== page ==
Development and application of the active surveillance of pathogens microarray to monitor bacterial gene flux.


Stabler, RA; Dawson, LF; Oyston, PC; Titball, RW; Wade, J; Hinds, J; Witney, AA; Wren, BW; (2008) Development and application of the active surveillance of pathogens microarray to monitor bacterial gene flux. BMC Microbiol, 8. p. 177. ISSN 1471-2180 DOI: 10.1186/1471-2180-8-177

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Abstract

BACKGROUND: Human and animal health is constantly under threat by emerging pathogens that have recently acquired genetic determinants that enhance their survival, transmissibility and virulence. We describe the construction and development of an Active Surveillance of Pathogens (ASP) oligonucleotide microarray, designed to 'actively survey' the genome of a given bacterial pathogen for virulence-associated genes. RESULTS: The microarray consists of 4958 reporters from 151 bacterial species and include genes for the identification of individual bacterial species as well as mobile genetic elements (transposons, plasmid and phage), virulence genes and antibiotic resistance genes. The ASP microarray was validated with nineteen bacterial pathogens species, including Francisella tularensis, Clostridium difficile, Staphylococcus aureus, Enterococcus faecium and Stenotrophomonas maltophilia. The ASP microarray identified these bacteria, and provided information on potential antibiotic resistance (eg sufamethoxazole resistance and sulfonamide resistance) and virulence determinants including genes likely to be acquired by horizontal gene transfer (e.g. an alpha-haemolysin). CONCLUSION: The ASP microarray has potential in the clinic as a diagnostic tool, as a research tool for both known and emerging pathogens, and as an early warning system for pathogenic bacteria that have been recently modified either naturally or deliberately.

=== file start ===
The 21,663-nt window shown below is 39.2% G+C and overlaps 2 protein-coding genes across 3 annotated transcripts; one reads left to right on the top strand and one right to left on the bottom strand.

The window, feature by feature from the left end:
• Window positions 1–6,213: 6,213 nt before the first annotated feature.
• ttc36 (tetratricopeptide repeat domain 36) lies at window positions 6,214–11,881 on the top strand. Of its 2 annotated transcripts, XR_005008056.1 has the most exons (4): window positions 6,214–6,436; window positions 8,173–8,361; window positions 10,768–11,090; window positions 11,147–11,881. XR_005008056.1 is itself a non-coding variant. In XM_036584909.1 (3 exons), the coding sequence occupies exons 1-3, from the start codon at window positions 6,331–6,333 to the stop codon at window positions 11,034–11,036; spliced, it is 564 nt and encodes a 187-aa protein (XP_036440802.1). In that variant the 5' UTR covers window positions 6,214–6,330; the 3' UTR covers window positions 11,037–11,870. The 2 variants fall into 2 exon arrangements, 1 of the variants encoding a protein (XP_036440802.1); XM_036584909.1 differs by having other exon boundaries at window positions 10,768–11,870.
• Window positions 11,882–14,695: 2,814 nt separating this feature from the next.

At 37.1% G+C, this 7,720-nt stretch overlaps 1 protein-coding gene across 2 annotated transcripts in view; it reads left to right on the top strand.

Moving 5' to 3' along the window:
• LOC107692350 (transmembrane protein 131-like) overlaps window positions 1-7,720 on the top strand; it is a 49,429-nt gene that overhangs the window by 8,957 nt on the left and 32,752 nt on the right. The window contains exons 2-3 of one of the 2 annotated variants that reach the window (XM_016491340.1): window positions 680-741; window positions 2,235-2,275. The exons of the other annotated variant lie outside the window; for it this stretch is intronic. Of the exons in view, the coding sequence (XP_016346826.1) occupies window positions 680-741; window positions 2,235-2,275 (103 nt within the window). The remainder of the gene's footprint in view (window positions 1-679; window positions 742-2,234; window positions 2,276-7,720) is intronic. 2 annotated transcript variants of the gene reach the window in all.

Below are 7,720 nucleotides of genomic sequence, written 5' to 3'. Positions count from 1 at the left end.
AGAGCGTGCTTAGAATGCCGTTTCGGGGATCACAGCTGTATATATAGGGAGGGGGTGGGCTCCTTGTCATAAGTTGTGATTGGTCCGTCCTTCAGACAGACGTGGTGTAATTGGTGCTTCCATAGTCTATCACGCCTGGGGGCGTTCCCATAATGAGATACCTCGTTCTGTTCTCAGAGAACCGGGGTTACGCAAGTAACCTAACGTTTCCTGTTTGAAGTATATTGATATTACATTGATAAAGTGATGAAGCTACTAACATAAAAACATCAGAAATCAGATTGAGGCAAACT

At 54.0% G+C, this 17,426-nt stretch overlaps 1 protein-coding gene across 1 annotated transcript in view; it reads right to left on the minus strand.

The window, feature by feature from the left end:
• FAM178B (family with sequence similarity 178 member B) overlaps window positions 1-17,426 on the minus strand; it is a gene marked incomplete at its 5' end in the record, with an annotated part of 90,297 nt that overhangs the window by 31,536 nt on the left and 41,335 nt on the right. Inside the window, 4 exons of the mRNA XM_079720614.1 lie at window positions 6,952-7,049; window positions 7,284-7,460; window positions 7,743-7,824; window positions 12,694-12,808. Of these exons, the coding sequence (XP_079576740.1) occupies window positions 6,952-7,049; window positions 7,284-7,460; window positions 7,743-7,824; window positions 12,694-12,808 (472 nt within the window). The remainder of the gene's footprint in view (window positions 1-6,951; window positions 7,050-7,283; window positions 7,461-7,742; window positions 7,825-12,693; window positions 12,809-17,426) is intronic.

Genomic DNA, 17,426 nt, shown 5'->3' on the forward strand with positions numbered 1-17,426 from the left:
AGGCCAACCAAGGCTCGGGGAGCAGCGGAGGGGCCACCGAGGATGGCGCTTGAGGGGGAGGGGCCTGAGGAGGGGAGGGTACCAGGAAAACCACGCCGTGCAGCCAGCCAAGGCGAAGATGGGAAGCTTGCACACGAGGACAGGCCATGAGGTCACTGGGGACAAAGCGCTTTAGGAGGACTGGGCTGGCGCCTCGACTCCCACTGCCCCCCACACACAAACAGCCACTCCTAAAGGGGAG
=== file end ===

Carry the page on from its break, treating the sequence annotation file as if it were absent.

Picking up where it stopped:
Item Type: Article
Faculty and Department: Faculty of Infectious and Tropical Diseases > Dept of Pathogen Molecular Biology
PubMed ID: 18844996
Web of Science ID: 262256400001
URI: http://researchonline.lshtm.ac.uk/id/eprint/6103

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